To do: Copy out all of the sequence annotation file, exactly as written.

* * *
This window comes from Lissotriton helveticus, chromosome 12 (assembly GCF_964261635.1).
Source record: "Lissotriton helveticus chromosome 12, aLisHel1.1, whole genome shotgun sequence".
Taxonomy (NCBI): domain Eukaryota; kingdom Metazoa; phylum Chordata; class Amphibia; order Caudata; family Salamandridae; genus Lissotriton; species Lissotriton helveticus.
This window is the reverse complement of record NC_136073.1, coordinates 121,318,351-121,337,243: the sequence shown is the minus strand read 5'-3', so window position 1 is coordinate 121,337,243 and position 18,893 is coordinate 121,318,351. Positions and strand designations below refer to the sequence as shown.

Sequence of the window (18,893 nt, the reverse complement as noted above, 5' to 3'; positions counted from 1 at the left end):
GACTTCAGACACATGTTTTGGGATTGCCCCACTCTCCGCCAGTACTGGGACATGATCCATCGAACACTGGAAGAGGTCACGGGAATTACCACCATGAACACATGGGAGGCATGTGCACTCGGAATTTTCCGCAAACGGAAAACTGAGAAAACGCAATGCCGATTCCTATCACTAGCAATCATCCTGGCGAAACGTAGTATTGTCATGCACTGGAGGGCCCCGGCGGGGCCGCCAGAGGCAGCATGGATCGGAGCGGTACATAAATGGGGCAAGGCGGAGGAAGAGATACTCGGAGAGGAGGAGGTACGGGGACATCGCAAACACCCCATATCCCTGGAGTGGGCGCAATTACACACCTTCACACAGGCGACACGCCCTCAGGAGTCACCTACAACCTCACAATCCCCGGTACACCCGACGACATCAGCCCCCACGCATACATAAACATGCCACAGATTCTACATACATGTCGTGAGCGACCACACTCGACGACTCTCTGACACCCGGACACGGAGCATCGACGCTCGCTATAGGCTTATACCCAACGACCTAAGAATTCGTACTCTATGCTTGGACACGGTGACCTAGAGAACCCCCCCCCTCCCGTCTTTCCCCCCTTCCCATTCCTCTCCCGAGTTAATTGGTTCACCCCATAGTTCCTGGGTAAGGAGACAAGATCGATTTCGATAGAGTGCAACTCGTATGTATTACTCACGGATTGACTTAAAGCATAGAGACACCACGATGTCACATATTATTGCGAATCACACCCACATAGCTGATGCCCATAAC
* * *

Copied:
This window comes from Lissotriton helveticus, chromosome 12 (assembly GCF_964261635.1).
Source record: "Lissotriton helveticus chromosome 12, aLisHel1.1, whole genome shotgun sequence".
Taxonomy (NCBI): domain Eukaryota; kingdom Metazoa; phylum Chordata; class Amphibia; order Caudata; family Salamandridae; genus Lissotriton; species Lissotriton helveticus.
This window is the reverse complement of record NC_136073.1, coordinates 121,318,351-121,337,243: the sequence shown is the minus strand read 5'-3', so window position 1 is coordinate 121,337,243 and position 18,893 is coordinate 121,318,351. Positions and strand designations below refer to the sequence as shown.

Sequence of the window (18,893 nt, the reverse complement as noted above, 5' to 3'; positions counted from 1 at the left end):
GACTTCAGACACATGTTTTGGGATTGCCCCACTCTCCGCCAGTACTGGGACATGATCCATCGAACACTGGAAGAGGTCACGGGAATTACCACCATGAACACATGGGAGGCATGTGCACTCGGAATTTTCCGCAAACGGAAAACTGAGAAAACGCAATGCCGATTCCTATCACTAGCAATCATCCTGGCGAAACGTAGTATTGTCATGCACTGGAGGGCCCCGGCGGGGCCGCCAGAGGCAGCATGGATCGGAGCGGTACATAAATGGGGCAAGGCGGAGGAAGAGATACTCGGAGAGGAGGAGGTACGGGGACATCGCAAACACCCCATATCCCTGGAGTGGGCGCAATTACACACCTTCACACAGGCGACACGCCCTCAGGAGTCACCTACAACCTCACAATCCCCGGTACACCCGACGACATCAGCCCCCACGCATACATAAACATGCCACAGATTCTACATACATGTCGTGAGCGACCACACTCGACGACTCTCTGACACCCGGACACGGAGCATCGACGCTCGCTATAGGCTTATACCCAACGACCTAAGAATTCGTACTCTATGCTTGGACACGGTGACCTAGAGAACCCCCCCCCTCCCGTCTTTCCCCCCTTCCCATTCCTCTCCCGAGTTAATTGGTTCACCCCATAGTTCCTGGGTAAGGAGACAAGATCGATTTCGATAGAGTGCAACTCGTATGTATTACTCACGGATTGACTTAAAGCATAGAGACACCACGATGTCACATATTATTGCGAATCACACCCACATAGCTGATGCCCATAAC